If we now keep the same prop and look at peak power, this is 26kW from the data and by looking at the motor design curves. Since prop power goes up as rpm^3 this will happen at 1300rpm where torque will be 190nm, and phase current will be 660A.  Efficiency drops to 85% so the motor will dissipate 3.5kW of heat, which is why it can't do this for very long.
 
The other thing that affects the usable power ratings -- short and long-term -- is the controller used. I'll use numbers for the Sevcon Gen 4 Size 6 since I have a detailed data sheet for this, the relevant page is attached. This is rated at 650A peak (for 2mins) but this drops to 260A continuous when air-cooled -- however when water cooled (like Finesse do) the long-term limit will be much higher, certainly higher than the motor (380A). I don't know what controller you used but given that your TEMA motor is air-cooled I expect the controller will be as well -- is this the case?
 
At lower rpm the power also drops as rpm^3, so for cruising at 3kW the motor would be running at 630rpm. So we now have the following for this optimum-sized (17.5" x 11.7") prop:
 
Peak power : 26kW (190nm/660A) @ 1300rpm
Continuous : 15kW (134nm/380A) @ 1080rpm
Cruising : 3kW @ (76A) 630rpm
 
This is pretty close to what Ricky Lee at Finesse does, he's built a *lot* of hybrid boats and these have been tested at full power for a couple of hours or more by both Finesse and customers (e.g. going up the Trent, out in the Wash) -- but note that both motor and controller are water-cooled to allow this.
 
Let's now see what happens if we overprop. If we drop the continuous rpm by 20% (860rpm) then the power also drops by 20% to 12kW since torque is constant (134nm), and Vicprop gives a 19.2" x 13.9" prop. Peak power is still 26kW (290nm) so this happens at 1110rpm, cruising (3kW) is at 540rpm. Now we get:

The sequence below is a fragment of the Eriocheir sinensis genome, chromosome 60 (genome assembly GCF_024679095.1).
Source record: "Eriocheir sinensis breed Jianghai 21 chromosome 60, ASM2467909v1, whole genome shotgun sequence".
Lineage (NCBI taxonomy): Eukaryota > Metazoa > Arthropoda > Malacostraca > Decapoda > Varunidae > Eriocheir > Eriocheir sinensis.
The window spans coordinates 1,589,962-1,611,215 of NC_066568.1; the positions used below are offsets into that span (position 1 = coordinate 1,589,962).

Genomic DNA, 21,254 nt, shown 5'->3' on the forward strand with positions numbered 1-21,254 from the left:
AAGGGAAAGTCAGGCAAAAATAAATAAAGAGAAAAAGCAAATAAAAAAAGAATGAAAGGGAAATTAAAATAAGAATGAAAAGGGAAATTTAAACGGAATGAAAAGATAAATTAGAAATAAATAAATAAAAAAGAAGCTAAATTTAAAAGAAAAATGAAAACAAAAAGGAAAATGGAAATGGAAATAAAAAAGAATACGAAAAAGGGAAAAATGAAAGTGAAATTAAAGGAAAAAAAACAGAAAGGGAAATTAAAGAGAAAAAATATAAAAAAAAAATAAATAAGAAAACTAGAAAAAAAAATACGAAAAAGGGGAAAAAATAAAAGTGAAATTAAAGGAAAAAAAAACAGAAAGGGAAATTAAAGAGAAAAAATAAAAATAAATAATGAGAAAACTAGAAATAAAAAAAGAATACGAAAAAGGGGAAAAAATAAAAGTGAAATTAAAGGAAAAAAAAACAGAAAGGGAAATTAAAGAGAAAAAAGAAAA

Peak power : 26kW (190nm/660A) @ 1110rpm
Continuous : 12kW (134nm/304A) @ 860rpm
Cruising : 3kW (76A) @ 540rpm
 
So in exchange for 20% lower rpm the continuous power and current has also dropped by 20% to 12kW. The same is true for any amount of overpropping; you could drop rpm and power by 40% to end up with 9kW at 650rpm and a 21.5" x 17" prop. But all these numbers are defined by the continuous torque rating of the motor, in this case 134nm.
 
Now looking at your TEMA 132-12, the continuous torque rating is 111nm which at 1000rpm means 11.5kW, for this Vicprop suggests 17.3" x 11.7" -- almost exactly the same as for the Engiro (and Beta 43). Assuming the same peak/continuous torque ratio as the SPM132-1 (175/70=2.5:1) the peak torque for the SPM132-12 will be 276nm. Doing the same calculations as above, we get:
 
Peak power : 29kW (278nm) @ 1360rpm
Continuous : 11.5kW (111nm) @ 1000rpm
Cruising : 3kW @ 630rpm
 
So the maximum power for emergencies and rpm for cruising are very similar to the Engiro, but the continuous power *with a prop sized like this* is 23% lower -- this is because water cooling allows higher continuous powers, exactly as you said 🙂
 
If you now oversize the prop (as you have done) then power and rpm will both drop because torque is unchanged, just like the Engiro example above. Again using the Victron numbers (suggested prop size 18.2" x 12.9", equivalent to your 19" x 12"), we get the following:
 
Peak power : 25kW (278nm) @ 1170rpm
Continuous : 10kW (111nm) @ 860rpm
Cruising : 3kW @ 580rpm
 
This means you're about 14% overpropped with the 19" x 12" and the maximum continuous power/speed would be 10kW@860rpm,. which IIRC is what you found...
 
Going to 20" x 14", the Vicprop numbers for an equivalent 19.6" x 14.7" prop are:
 
Peak power : 21kW (278nm) @ 1050rpm
Continuous : 8.4kW (111nm) @ 730rpm
Cruising : 3kW @ 520rpm
 
So this is 27% overpropped compared to the "optimum" -- 27% lower power at 27% lower rpm.
 
The key point here is that overpropping reduces the power of the motor in exchange for lower rpm and lower noise. Your SPM132-12 would be 12kW continuous (TEMA headline rating) at 1040rpm, but as you drop the rpm (with bigger props) the power also drops -- 11.5kW/1000rpm with 17" x 12", 10kW/860rpm with 19" x 12", 8.4kW/730rpm with 20" x 14".
 
Again these numbers are the power that can be sustained for long enough for upstream travel on rivers, which is when high power is needed. For use on still canals -- cruising or in emergencies -- it's perfectly acceptable to overprop and get lower noise and lower rpm in exchange for lower sustained power.